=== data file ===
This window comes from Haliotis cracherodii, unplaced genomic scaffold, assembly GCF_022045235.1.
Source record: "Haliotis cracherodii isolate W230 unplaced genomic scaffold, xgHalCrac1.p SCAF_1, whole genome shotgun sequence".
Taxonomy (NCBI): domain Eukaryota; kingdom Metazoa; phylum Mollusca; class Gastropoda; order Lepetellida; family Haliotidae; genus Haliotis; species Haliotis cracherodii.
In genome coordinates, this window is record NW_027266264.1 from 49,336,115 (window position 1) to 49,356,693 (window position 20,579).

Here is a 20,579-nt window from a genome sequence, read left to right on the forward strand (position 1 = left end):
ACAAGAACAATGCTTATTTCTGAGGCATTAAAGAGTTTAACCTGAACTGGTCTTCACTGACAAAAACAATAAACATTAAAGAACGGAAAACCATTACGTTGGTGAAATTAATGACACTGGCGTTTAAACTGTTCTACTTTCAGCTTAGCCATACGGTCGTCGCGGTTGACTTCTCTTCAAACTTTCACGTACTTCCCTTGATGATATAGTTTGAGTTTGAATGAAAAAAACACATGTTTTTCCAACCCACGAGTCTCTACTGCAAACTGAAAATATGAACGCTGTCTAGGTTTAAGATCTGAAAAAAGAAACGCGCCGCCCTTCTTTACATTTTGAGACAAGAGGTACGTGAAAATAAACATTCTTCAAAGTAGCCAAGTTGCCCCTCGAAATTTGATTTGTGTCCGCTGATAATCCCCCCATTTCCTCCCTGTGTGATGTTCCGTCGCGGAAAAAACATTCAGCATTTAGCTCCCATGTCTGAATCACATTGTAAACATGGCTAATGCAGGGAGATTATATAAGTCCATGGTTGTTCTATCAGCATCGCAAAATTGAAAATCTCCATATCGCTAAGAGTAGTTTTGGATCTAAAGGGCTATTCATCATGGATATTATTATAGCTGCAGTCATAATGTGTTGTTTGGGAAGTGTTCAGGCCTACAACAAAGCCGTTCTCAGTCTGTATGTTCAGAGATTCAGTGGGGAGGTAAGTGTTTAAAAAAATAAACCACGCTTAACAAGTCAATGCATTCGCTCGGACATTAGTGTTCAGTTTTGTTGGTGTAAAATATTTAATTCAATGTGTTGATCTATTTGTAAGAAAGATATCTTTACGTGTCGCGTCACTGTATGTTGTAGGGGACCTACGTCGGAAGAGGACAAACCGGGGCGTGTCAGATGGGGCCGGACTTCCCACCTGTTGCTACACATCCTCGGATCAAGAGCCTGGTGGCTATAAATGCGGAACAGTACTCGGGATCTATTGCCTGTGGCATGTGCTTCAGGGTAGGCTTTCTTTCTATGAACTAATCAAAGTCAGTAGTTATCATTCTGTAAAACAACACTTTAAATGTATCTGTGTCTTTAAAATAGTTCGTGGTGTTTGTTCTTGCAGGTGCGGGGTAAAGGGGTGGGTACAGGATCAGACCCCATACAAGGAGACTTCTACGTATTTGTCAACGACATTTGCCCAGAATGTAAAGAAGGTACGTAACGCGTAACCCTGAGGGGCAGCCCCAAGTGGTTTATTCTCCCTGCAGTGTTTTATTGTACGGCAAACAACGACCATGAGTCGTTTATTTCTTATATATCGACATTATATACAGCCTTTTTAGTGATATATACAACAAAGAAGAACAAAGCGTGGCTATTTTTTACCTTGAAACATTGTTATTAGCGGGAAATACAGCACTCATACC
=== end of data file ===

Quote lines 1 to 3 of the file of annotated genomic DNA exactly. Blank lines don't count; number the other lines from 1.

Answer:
This window comes from Haliotis cracherodii, unplaced genomic scaffold, assembly GCF_022045235.1.
Source record: "Haliotis cracherodii isolate W230 unplaced genomic scaffold, xgHalCrac1.p SCAF_1, whole genome shotgun sequence".
Taxonomy (NCBI): domain Eukaryota; kingdom Metazoa; phylum Mollusca; class Gastropoda; order Lepetellida; family Haliotidae; genus Haliotis; species Haliotis cracherodii.